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‘The Manu Smriti mafia still haunts us’: A speech by a Pakistani Dalit Rights Leader

‘The Manu Smriti mafia still haunts us’: A speech by a Pakistani Dalit Rights Leader

surendar valasai bilawal bhutto


Surendar Valasai

Probably the first comprehensive political statement for Dalit rights in Pakistan framed in the vocabulary of Dalitism was given in 2007 by Surendar Valasai, who is now the Media Cell Incharge, Bilawal House of the Pakistan Peoples Party (PPP). Although Dalit activists have been agitating and struggling in Pakistan since last 30 years, their articulation of Dalit issues remained confused and limited to social activism. Surendar Valasai was the one, along with Dr. Khatumal Jeewan (another PPP leader) who brought Dalitism on the macro political scene. Dalit leadership of PPP is the typical example of how the Dalit case can be projected within a political party; a party which has become the symbol of waderaism, landlordism and the upper caste hegemony. When any issue related to minority rights, human rights or Hindus is raised, these Dalit leaders try their best to argue essentially for Dalit rights despite all political compromises in a political milieu which is nothing but a political system based on caste democracy.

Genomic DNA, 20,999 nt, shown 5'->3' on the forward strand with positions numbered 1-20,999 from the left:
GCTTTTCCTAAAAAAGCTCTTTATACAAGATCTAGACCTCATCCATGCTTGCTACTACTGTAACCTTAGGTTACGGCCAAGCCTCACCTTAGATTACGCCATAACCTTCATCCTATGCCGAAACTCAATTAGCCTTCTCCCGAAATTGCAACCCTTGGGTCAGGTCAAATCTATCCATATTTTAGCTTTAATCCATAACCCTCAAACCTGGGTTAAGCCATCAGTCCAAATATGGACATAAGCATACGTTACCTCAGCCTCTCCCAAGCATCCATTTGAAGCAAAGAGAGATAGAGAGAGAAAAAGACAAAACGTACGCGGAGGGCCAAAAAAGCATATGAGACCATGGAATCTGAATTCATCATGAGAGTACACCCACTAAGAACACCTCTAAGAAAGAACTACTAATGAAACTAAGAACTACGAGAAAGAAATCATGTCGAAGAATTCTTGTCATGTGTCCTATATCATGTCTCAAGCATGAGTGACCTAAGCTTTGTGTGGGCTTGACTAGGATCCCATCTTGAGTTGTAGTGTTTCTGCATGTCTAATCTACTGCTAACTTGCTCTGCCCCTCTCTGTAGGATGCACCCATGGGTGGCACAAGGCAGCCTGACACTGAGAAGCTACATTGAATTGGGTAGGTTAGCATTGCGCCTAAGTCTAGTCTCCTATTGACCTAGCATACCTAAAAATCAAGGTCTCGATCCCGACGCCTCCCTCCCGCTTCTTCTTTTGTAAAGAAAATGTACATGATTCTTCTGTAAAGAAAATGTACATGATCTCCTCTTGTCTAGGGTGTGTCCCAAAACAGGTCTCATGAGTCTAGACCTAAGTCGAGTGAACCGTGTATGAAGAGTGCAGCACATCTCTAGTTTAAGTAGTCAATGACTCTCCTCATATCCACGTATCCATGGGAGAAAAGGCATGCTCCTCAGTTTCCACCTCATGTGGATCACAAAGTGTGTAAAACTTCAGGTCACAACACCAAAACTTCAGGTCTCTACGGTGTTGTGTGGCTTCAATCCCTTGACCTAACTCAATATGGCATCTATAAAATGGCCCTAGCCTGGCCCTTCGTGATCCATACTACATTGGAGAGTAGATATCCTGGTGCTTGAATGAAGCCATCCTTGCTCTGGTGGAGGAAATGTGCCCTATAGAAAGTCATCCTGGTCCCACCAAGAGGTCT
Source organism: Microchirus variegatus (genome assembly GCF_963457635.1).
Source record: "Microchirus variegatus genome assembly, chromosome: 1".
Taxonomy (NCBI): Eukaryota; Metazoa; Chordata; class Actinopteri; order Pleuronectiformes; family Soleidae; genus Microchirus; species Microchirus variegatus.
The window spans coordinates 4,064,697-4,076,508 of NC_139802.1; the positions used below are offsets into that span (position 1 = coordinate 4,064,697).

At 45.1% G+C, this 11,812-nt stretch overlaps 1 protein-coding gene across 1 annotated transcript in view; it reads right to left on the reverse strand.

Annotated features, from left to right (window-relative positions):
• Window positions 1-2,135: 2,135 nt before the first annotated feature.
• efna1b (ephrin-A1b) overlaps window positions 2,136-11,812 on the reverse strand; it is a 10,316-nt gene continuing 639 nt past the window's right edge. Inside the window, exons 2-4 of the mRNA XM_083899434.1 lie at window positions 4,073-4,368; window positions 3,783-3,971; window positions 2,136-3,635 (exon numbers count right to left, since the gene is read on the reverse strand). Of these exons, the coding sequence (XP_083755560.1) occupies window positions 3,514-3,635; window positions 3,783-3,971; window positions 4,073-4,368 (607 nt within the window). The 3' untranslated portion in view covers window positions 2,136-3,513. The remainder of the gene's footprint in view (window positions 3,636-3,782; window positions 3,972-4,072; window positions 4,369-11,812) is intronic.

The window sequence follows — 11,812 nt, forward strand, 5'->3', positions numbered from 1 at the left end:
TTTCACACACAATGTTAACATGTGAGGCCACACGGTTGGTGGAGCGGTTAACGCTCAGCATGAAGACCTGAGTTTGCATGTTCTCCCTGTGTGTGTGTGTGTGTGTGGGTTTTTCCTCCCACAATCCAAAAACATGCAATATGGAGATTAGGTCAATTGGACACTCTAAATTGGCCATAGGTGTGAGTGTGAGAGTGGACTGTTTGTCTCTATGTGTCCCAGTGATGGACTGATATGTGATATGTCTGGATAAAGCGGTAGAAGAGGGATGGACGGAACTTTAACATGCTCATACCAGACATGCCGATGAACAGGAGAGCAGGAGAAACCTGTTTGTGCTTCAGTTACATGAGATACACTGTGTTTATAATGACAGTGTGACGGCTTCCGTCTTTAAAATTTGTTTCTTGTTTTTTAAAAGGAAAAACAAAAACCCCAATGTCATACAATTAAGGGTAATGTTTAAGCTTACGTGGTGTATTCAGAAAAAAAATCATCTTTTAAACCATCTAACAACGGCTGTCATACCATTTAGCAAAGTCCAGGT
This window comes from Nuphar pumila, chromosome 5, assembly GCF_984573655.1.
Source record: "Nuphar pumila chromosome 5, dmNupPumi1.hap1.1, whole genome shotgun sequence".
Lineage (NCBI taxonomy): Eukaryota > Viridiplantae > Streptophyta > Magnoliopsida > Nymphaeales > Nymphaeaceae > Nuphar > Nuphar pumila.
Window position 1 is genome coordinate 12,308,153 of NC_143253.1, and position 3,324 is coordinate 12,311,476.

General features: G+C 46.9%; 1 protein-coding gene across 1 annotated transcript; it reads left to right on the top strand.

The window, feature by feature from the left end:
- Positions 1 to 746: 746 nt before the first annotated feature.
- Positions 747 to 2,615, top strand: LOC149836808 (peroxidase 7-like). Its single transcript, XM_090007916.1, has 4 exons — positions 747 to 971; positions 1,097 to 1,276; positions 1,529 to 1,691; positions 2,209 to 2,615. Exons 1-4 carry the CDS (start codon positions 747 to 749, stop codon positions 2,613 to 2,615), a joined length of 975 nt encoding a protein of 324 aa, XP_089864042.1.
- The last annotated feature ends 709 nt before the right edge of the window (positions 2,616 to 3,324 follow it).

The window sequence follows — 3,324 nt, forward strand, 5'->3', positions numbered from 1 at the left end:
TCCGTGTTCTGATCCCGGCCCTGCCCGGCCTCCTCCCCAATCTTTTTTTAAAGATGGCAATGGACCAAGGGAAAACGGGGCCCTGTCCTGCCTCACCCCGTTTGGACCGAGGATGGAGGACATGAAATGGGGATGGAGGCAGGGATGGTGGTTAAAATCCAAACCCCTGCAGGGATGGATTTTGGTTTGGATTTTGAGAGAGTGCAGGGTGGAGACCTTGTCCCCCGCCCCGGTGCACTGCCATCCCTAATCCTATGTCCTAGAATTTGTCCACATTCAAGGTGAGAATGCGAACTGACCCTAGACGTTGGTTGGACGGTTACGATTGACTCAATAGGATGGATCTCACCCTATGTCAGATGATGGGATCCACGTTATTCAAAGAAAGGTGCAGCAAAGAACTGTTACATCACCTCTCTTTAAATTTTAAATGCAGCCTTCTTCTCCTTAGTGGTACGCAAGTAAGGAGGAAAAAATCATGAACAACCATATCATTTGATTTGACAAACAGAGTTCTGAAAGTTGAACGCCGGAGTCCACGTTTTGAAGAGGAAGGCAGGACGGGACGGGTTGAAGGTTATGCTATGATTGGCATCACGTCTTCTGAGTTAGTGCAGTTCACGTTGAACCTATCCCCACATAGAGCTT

surendar valasai bilawal bhutto

Surendar Valasai, who is also founder-President of Scheduled Castes Federation of Pakistan, delivered a speech on July 1, 2007 in a workshop at the Central Secretariat, Pakistan People’s Party, Karachi, in which he elaborated upon Dalit issues. I share here the text of that speech.


At the very outset, I am really grateful to my leader Mohtarma Benazir Bhutto for taking cognizance of the plight of the Dalits of Pakistan and mobilizing her party to give the issue a serious thinking. Being the largest political party, the PPP is morally bound to take care of the problems of the so-called untouchables or Dalits, called Scheduled Castes in Pakistan. It is a good omen for the Scheduled Castes of Pakistan that the country’s most popular leader has taken notice of their sufferings, continuing since millennia.